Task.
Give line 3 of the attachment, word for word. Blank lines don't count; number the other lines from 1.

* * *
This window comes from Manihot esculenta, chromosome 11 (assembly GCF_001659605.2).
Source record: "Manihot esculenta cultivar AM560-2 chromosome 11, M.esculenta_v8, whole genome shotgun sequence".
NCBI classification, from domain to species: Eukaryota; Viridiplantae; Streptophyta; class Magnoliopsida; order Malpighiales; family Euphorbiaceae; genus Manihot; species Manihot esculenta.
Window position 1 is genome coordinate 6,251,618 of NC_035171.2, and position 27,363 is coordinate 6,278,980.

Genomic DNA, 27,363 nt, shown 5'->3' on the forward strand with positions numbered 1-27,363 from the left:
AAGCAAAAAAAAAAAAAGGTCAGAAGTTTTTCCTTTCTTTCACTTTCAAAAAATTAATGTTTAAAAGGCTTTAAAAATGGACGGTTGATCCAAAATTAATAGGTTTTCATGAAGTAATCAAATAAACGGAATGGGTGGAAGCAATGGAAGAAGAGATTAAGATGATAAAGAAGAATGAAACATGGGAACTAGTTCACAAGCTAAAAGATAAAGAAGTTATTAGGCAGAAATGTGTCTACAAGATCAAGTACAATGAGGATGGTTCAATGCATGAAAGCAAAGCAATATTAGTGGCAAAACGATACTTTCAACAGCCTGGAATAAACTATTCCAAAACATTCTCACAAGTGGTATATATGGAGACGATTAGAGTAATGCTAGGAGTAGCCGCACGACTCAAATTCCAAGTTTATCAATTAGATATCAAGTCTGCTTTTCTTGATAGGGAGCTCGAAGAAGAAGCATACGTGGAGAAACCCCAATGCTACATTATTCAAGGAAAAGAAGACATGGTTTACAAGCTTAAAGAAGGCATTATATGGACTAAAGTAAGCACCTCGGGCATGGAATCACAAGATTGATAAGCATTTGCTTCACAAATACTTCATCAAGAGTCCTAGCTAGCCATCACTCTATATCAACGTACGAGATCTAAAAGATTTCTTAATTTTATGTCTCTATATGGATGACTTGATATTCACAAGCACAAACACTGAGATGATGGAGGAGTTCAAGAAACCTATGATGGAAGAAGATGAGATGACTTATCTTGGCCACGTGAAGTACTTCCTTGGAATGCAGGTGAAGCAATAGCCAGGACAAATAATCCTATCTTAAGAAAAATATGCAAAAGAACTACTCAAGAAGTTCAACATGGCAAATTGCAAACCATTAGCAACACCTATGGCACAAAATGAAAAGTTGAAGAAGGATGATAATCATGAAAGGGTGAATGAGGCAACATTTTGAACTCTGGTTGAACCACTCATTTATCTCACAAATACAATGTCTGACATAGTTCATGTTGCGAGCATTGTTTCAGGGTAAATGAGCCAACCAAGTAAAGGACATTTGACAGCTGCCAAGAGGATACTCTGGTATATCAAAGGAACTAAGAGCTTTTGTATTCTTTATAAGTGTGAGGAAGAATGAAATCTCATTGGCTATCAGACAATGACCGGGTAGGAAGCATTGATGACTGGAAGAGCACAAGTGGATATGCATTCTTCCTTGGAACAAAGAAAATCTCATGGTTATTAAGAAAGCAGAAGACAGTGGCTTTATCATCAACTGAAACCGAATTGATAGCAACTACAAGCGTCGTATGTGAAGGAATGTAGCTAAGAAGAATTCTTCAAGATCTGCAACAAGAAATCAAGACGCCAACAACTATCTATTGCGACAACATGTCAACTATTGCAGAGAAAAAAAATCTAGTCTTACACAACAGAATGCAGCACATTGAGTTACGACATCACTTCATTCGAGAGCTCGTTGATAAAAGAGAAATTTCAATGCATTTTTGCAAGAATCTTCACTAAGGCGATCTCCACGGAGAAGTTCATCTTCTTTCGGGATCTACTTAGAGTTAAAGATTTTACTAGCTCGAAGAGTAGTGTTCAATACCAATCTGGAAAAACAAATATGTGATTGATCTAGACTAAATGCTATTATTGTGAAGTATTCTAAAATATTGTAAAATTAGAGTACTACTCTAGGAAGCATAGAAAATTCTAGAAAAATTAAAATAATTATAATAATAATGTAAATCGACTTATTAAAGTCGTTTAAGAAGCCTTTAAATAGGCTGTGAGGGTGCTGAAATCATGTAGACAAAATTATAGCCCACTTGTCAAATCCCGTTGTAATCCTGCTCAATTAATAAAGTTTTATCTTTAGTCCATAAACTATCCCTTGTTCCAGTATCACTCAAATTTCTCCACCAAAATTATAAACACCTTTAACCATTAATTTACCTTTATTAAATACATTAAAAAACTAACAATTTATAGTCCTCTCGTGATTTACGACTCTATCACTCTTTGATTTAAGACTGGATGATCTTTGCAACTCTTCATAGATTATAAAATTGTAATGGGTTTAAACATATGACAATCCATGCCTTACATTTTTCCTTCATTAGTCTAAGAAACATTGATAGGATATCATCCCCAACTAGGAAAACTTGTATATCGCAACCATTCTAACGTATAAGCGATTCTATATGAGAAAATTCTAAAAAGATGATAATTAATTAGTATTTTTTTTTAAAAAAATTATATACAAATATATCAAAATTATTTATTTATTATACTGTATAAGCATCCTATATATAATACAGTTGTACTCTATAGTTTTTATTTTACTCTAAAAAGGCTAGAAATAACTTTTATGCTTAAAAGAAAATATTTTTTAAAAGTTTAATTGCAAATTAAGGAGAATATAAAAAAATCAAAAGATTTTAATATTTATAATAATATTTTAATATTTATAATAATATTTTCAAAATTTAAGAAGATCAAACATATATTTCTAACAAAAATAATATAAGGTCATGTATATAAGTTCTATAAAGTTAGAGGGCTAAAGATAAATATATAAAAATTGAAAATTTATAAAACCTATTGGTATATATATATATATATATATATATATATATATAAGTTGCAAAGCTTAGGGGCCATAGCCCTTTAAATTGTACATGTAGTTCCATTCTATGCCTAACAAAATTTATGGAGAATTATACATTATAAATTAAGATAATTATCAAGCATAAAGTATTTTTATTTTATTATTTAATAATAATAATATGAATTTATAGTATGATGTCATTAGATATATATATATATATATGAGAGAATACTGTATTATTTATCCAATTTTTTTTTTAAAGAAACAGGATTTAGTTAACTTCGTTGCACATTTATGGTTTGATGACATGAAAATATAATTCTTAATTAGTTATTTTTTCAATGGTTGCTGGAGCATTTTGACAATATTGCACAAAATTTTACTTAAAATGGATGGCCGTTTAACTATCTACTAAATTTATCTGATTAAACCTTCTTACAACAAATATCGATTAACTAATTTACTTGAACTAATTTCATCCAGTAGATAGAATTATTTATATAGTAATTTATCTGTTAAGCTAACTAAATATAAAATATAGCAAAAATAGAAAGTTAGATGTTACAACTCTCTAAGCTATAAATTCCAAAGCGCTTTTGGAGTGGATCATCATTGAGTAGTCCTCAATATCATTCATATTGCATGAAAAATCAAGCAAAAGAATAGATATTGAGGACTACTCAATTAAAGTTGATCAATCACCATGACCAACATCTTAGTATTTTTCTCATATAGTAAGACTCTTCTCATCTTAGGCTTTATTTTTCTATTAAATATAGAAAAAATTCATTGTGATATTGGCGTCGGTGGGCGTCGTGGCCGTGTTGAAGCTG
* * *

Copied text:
NCBI classification, from domain to species: Eukaryota; Viridiplantae; Streptophyta; class Magnoliopsida; order Malpighiales; family Euphorbiaceae; genus Manihot; species Manihot esculenta.